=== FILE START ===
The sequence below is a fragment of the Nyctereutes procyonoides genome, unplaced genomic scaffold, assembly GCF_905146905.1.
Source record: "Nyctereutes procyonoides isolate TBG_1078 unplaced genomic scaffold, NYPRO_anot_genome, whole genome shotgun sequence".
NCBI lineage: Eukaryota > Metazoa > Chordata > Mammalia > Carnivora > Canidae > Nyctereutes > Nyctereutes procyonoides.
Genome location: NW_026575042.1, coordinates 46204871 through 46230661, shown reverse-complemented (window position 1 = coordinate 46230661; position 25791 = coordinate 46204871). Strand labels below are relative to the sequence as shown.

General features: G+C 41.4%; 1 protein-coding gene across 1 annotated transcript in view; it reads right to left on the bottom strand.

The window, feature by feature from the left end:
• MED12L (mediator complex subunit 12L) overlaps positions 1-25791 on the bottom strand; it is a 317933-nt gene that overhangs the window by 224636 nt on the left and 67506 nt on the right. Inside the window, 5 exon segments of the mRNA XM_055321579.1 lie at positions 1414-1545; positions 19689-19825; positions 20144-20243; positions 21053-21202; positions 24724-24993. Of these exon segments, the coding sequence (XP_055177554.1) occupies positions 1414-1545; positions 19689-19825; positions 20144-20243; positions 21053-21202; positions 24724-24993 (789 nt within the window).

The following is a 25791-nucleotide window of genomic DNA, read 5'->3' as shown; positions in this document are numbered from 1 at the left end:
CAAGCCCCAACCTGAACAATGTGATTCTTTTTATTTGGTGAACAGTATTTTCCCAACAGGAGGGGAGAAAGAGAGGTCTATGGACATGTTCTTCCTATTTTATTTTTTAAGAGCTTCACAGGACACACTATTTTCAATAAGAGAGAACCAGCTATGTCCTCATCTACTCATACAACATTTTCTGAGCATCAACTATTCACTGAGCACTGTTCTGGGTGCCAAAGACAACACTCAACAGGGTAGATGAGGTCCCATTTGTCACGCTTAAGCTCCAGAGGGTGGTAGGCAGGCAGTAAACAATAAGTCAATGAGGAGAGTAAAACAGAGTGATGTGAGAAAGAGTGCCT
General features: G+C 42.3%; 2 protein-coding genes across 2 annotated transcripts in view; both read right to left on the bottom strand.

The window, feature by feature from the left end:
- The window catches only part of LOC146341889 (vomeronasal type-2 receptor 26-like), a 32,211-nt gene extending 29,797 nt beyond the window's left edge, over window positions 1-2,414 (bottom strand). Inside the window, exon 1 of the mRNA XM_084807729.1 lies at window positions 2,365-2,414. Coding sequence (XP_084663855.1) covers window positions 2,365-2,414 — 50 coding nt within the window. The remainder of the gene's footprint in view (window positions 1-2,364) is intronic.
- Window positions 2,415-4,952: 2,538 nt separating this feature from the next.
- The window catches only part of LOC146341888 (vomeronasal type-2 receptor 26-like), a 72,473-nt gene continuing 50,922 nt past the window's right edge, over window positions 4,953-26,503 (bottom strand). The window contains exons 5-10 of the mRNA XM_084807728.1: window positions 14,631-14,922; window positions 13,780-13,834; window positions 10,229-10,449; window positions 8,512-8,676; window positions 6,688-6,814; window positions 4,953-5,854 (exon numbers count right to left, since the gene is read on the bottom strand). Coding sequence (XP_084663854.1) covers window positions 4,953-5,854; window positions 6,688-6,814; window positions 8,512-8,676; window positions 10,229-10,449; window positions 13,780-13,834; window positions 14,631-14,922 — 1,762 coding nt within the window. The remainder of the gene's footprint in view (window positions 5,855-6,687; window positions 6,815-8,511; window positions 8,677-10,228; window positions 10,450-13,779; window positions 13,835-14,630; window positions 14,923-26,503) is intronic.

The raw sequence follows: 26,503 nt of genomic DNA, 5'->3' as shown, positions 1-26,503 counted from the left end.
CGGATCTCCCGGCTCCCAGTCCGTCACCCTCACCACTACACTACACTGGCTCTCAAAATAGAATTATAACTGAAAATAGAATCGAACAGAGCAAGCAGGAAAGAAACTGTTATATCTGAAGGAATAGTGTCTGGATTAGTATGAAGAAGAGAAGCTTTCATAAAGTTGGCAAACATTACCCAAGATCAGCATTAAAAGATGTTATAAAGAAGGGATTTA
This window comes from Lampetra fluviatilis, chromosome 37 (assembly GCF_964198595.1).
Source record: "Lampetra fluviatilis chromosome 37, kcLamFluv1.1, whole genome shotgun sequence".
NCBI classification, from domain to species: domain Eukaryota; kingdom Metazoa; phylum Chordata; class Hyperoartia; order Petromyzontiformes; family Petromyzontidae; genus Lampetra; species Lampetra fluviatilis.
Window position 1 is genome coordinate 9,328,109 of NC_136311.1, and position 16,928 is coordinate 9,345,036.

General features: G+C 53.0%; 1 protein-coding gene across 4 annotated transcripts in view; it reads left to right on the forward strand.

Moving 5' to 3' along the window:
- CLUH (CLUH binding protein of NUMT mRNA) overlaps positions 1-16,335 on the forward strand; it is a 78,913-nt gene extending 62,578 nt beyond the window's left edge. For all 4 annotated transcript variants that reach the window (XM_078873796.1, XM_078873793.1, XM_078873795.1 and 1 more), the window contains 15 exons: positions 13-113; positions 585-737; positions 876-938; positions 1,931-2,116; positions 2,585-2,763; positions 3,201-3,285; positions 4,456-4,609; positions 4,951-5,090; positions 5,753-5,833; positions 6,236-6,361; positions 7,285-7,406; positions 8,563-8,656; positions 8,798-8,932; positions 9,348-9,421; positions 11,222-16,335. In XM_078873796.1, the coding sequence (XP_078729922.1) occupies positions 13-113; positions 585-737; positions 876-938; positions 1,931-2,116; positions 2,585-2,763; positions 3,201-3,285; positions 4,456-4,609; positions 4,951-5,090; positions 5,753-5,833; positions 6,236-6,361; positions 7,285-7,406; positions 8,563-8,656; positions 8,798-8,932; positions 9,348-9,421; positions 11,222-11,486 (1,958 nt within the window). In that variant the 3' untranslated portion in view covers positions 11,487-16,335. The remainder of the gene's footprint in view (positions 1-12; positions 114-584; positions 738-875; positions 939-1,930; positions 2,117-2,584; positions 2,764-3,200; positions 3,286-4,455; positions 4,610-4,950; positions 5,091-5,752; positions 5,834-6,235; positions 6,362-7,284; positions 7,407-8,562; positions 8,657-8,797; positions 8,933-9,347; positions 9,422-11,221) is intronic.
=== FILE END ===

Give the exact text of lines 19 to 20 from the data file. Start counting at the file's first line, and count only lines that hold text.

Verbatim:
NCBI classification, from domain to species: domain Eukaryota; kingdom Metazoa; phylum Chordata; class Hyperoartia; order Petromyzontiformes; family Petromyzontidae; genus Lampetra; species Lampetra fluviatilis.
Window position 1 is genome coordinate 9,328,109 of NC_136311.1, and position 16,928 is coordinate 9,345,036.